Cashless sales are a temptation for lottery officials
In an increasingly cashless society, where consumers make purchases with the swipe of a credit card or the tap of a mobile app, lottery tickets have remained a lonely holdout — nearly always a cash-only transaction in Massachusetts and many other states.
Now, with lottery revenue stagnating, pressure is building on lottery officials around the nation to make it easier to buy a ticket with a credit card or mobile device — but a top Massachusetts official is worried the move would encourage players to run up debt.
Treasurer Deborah Goldberg, who oversees the lottery, said she fears that allowing credit card purchases would make it too easy for customers to fall into debt chasing dreams of riches. But as retail of all types moves online, she is pushing to expand lottery gambling into the digital realm.
“I hope we are not going down the slippery slope of a cashless society in which more people are living on credit cards and getting into greater debt,” she said in an interview this week.
Goldberg recently filed legislation that would allow online lottery gambling but limits payments to gift and debit cards, bucking a national trend that has seen some states make it easier to buy tickets.
“Whatever other states do is irrelevant,” Goldberg said. “I don’t want to overreact to every shift in the wind.”
Lotteries have long been cash cows for state governments, ranking as one of their largest sources of revenue outside of taxes.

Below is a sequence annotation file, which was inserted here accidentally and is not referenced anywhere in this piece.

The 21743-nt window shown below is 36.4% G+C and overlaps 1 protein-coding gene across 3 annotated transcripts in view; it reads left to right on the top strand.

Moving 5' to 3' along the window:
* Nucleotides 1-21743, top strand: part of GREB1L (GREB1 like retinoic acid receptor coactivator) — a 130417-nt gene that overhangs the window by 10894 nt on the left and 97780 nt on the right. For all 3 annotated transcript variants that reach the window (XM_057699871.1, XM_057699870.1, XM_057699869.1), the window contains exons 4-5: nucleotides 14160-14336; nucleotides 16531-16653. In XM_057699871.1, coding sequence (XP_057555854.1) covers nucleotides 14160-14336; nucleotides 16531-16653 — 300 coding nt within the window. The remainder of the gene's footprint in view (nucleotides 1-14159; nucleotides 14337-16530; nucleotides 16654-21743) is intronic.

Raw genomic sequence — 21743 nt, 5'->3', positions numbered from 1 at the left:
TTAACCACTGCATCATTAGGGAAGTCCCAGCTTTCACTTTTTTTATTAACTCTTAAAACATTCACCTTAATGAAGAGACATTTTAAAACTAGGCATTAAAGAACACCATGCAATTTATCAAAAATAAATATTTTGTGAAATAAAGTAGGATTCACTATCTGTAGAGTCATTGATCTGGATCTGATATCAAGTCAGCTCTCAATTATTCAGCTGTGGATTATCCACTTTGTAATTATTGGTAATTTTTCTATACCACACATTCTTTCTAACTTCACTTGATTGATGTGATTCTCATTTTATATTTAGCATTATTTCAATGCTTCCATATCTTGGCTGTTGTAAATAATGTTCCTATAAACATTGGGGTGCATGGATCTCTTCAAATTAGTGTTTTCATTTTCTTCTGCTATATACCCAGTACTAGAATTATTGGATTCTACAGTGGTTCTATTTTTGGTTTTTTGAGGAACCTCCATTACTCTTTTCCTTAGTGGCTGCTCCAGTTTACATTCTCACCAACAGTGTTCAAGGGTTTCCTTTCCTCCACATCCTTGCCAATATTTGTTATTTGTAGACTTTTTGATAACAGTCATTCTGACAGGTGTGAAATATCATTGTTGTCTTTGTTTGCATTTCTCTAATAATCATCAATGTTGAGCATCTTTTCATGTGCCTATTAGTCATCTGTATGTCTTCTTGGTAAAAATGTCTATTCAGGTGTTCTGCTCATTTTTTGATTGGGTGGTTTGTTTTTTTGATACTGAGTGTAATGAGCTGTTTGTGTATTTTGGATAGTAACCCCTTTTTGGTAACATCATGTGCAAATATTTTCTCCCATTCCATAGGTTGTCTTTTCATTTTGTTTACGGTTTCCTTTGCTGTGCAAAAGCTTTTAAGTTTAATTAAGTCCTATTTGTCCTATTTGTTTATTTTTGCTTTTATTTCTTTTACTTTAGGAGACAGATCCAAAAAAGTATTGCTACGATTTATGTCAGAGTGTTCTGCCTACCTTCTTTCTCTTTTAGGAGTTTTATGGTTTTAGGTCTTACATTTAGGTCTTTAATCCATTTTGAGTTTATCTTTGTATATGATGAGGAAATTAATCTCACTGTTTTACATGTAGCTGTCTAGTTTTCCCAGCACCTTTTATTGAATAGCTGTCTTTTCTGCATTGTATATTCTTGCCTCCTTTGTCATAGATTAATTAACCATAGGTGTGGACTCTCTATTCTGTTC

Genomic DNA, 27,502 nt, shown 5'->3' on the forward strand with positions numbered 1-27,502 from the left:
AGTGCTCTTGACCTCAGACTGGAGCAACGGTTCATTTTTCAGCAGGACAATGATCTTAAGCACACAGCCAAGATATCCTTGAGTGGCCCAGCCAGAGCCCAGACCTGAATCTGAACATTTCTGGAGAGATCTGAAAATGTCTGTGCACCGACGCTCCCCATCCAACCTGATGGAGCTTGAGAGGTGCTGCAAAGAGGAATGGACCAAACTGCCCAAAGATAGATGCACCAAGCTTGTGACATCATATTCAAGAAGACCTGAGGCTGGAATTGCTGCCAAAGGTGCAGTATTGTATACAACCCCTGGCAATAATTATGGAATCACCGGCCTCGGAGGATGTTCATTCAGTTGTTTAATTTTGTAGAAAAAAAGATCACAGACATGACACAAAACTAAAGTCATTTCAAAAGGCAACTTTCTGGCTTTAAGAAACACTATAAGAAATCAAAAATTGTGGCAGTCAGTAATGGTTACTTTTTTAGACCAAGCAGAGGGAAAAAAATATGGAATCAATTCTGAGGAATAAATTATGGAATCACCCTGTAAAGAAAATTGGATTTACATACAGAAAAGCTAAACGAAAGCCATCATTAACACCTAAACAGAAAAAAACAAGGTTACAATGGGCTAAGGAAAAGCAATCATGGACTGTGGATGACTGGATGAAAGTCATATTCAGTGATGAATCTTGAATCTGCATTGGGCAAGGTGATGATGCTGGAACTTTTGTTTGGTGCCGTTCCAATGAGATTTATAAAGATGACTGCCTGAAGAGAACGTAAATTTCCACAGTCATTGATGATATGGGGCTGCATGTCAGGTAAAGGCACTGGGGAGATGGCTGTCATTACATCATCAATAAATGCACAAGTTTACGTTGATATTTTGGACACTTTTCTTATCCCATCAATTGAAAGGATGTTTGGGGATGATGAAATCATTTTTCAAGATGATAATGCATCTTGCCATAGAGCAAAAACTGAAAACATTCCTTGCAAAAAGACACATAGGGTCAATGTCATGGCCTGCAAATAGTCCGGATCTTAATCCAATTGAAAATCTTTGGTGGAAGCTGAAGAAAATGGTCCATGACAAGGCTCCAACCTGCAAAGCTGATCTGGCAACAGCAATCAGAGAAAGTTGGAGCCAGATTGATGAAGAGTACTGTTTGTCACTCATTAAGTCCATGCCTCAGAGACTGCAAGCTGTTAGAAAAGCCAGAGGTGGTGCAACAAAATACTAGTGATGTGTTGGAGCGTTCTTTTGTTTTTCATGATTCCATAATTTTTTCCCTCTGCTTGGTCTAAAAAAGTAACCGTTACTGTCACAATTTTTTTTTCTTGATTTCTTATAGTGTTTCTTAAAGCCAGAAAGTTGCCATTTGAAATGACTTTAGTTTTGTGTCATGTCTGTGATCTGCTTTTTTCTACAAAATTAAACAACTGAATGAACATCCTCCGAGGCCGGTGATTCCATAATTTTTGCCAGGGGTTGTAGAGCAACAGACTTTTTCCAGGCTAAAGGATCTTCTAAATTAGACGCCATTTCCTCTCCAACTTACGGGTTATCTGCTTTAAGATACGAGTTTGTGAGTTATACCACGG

But the Albany, N.Y.-based Rockefeller Institute of Government recently found lottery revenue has stagnated. In Massachusetts, which prohibits the use of credit cards to buy lottery tickets, the Rockefeller Institute study found that lottery revenue dropped by 16 percent between 2008 and 2015, accounting for inflation.
Fewer than half of state lotteries allow customers to buy tickets with credit cards, which problem-gambling specialists consider an open invitation to abuse. But as customers carry less cash, some lottery officials are setting aside their concerns about allowing digital transactions.
“If lotteries do not adapt, I would argue they will continue to lose market share,” Michael Sweeney, executive director of the Massachusetts State Lottery, said at a recent forum on lotteries at the Rockefeller Institute. An estimated 90 percent of lottery tickets in Massachusetts are paid for in cash, he said.
In Michigan, the lottery is offering retailers an additional 1 percent commission if they accept credit cards and meet sales goals, and the Pennsylvania lottery is experimenting with even higher premiums to spur retailers to accept credit cards. A number of other states are considering adding online lottery games with credit card use.
Nationally, the shift away from cash toward mobile payment apps — for all kinds of transactions —
“For an improved customer experience, it is going to become increasingly necessary for businesses to accept other forms of payment beyond cash,” the Gallup report stated. “Americans say they are using less cash than they were five years ago, and with enhanced technology, this trend is likely to continue.”